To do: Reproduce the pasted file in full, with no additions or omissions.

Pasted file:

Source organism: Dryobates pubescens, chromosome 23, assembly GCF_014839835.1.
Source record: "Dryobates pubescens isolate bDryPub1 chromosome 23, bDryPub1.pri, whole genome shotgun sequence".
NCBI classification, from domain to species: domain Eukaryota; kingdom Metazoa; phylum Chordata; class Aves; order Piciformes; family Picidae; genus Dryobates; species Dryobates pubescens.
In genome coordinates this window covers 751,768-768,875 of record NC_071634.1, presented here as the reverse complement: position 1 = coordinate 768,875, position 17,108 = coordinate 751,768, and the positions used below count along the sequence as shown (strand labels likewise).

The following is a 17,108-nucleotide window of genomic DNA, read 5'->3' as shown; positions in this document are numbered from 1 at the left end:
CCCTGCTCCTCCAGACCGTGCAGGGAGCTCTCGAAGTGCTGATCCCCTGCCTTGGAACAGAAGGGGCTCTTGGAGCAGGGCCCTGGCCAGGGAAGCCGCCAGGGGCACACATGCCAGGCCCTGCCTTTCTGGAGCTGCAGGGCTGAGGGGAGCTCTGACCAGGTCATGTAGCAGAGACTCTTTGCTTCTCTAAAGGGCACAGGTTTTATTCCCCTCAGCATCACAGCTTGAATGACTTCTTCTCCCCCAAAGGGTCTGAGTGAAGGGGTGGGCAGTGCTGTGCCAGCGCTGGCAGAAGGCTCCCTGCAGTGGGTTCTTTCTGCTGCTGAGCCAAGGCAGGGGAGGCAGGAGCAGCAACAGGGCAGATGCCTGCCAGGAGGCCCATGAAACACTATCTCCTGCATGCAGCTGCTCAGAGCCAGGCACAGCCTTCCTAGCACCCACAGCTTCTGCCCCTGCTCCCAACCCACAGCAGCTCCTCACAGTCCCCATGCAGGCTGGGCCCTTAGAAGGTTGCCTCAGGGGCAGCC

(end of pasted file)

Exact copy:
Source organism: Dryobates pubescens, chromosome 23, assembly GCF_014839835.1.
Source record: "Dryobates pubescens isolate bDryPub1 chromosome 23, bDryPub1.pri, whole genome shotgun sequence".
NCBI classification, from domain to species: domain Eukaryota; kingdom Metazoa; phylum Chordata; class Aves; order Piciformes; family Picidae; genus Dryobates; species Dryobates pubescens.
In genome coordinates this window covers 751,768-768,875 of record NC_071634.1, presented here as the reverse complement: position 1 = coordinate 768,875, position 17,108 = coordinate 751,768, and the positions used below count along the sequence as shown (strand labels likewise).

The following is a 17,108-nucleotide window of genomic DNA, read 5'->3' as shown; positions in this document are numbered from 1 at the left end:
CCCTGCTCCTCCAGACCGTGCAGGGAGCTCTCGAAGTGCTGATCCCCTGCCTTGGAACAGAAGGGGCTCTTGGAGCAGGGCCCTGGCCAGGGAAGCCGCCAGGGGCACACATGCCAGGCCCTGCCTTTCTGGAGCTGCAGGGCTGAGGGGAGCTCTGACCAGGTCATGTAGCAGAGACTCTTTGCTTCTCTAAAGGGCACAGGTTTTATTCCCCTCAGCATCACAGCTTGAATGACTTCTTCTCCCCCAAAGGGTCTGAGTGAAGGGGTGGGCAGTGCTGTGCCAGCGCTGGCAGAAGGCTCCCTGCAGTGGGTTCTTTCTGCTGCTGAGCCAAGGCAGGGGAGGCAGGAGCAGCAACAGGGCAGATGCCTGCCAGGAGGCCCATGAAACACTATCTCCTGCATGCAGCTGCTCAGAGCCAGGCACAGCCTTCCTAGCACCCACAGCTTCTGCCCCTGCTCCCAACCCACAGCAGCTCCTCACAGTCCCCATGCAGGCTGGGCCCTTAGAAGGTTGCCTCAGGGGCAGCC